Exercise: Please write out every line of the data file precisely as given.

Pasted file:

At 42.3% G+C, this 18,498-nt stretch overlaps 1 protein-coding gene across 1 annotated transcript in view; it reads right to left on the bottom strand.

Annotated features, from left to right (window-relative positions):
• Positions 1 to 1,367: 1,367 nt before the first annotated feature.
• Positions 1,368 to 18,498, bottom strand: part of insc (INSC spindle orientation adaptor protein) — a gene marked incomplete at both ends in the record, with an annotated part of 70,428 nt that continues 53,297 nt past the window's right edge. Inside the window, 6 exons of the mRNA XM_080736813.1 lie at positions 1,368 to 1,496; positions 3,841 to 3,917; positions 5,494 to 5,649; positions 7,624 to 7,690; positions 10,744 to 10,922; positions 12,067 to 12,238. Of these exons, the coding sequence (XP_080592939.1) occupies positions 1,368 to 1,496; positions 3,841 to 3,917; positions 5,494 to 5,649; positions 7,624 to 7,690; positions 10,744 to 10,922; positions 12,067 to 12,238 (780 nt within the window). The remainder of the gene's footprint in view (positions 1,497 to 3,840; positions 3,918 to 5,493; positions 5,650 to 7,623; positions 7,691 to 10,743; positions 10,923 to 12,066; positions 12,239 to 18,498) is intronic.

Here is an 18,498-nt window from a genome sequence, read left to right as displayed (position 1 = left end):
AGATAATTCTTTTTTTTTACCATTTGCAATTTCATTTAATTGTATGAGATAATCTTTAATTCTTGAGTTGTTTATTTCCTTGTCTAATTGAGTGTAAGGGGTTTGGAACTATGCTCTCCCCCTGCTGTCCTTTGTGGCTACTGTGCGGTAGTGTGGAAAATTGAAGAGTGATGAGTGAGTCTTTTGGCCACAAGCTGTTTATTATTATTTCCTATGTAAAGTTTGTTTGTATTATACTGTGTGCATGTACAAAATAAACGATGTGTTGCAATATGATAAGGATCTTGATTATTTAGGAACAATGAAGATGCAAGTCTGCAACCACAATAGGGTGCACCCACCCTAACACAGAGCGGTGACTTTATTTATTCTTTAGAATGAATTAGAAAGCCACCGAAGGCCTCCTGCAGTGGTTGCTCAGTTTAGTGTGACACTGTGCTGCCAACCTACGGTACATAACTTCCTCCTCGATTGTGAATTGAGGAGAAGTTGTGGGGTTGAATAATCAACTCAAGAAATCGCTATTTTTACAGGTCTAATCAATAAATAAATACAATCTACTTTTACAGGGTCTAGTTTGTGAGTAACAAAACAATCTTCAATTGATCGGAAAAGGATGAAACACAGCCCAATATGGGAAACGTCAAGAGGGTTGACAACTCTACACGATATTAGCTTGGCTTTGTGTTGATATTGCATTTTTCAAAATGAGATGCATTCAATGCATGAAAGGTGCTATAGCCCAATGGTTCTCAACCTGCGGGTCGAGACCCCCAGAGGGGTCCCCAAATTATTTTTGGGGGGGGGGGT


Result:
At 42.3% G+C, this 18,498-nt stretch overlaps 1 protein-coding gene across 1 annotated transcript in view; it reads right to left on the bottom strand.

Annotated features, from left to right (window-relative positions):
• Positions 1 to 1,367: 1,367 nt before the first annotated feature.
• Positions 1,368 to 18,498, bottom strand: part of insc (INSC spindle orientation adaptor protein) — a gene marked incomplete at both ends in the record, with an annotated part of 70,428 nt that continues 53,297 nt past the window's right edge. Inside the window, 6 exons of the mRNA XM_080736813.1 lie at positions 1,368 to 1,496; positions 3,841 to 3,917; positions 5,494 to 5,649; positions 7,624 to 7,690; positions 10,744 to 10,922; positions 12,067 to 12,238. Of these exons, the coding sequence (XP_080592939.1) occupies positions 1,368 to 1,496; positions 3,841 to 3,917; positions 5,494 to 5,649; positions 7,624 to 7,690; positions 10,744 to 10,922; positions 12,067 to 12,238 (780 nt within the window). The remainder of the gene's footprint in view (positions 1,497 to 3,840; positions 3,918 to 5,493; positions 5,650 to 7,623; positions 7,691 to 10,743; positions 10,923 to 12,066; positions 12,239 to 18,498) is intronic.

Here is an 18,498-nt window from a genome sequence, read left to right as displayed (position 1 = left end):
AGATAATTCTTTTTTTTTACCATTTGCAATTTCATTTAATTGTATGAGATAATCTTTAATTCTTGAGTTGTTTATTTCCTTGTCTAATTGAGTGTAAGGGGTTTGGAACTATGCTCTCCCCCTGCTGTCCTTTGTGGCTACTGTGCGGTAGTGTGGAAAATTGAAGAGTGATGAGTGAGTCTTTTGGCCACAAGCTGTTTATTATTATTTCCTATGTAAAGTTTGTTTGTATTATACTGTGTGCATGTACAAAATAAACGATGTGTTGCAATATGATAAGGATCTTGATTATTTAGGAACAATGAAGATGCAAGTCTGCAACCACAATAGGGTGCACCCACCCTAACACAGAGCGGTGACTTTATTTATTCTTTAGAATGAATTAGAAAGCCACCGAAGGCCTCCTGCAGTGGTTGCTCAGTTTAGTGTGACACTGTGCTGCCAACCTACGGTACATAACTTCCTCCTCGATTGTGAATTGAGGAGAAGTTGTGGGGTTGAATAATCAACTCAAGAAATCGCTATTTTTACAGGTCTAATCAATAAATAAATACAATCTACTTTTACAGGGTCTAGTTTGTGAGTAACAAAACAATCTTCAATTGATCGGAAAAGGATGAAACACAGCCCAATATGGGAAACGTCAAGAGGGTTGACAACTCTACACGATATTAGCTTGGCTTTGTGTTGATATTGCATTTTTCAAAATGAGATGCATTCAATGCATGAAAGGTGCTATAGCCCAATGGTTCTCAACCTGCGGGTCGAGACCCCCAGAGGGGTCCCCAAATTATTTTTGGGGGGGGGGGT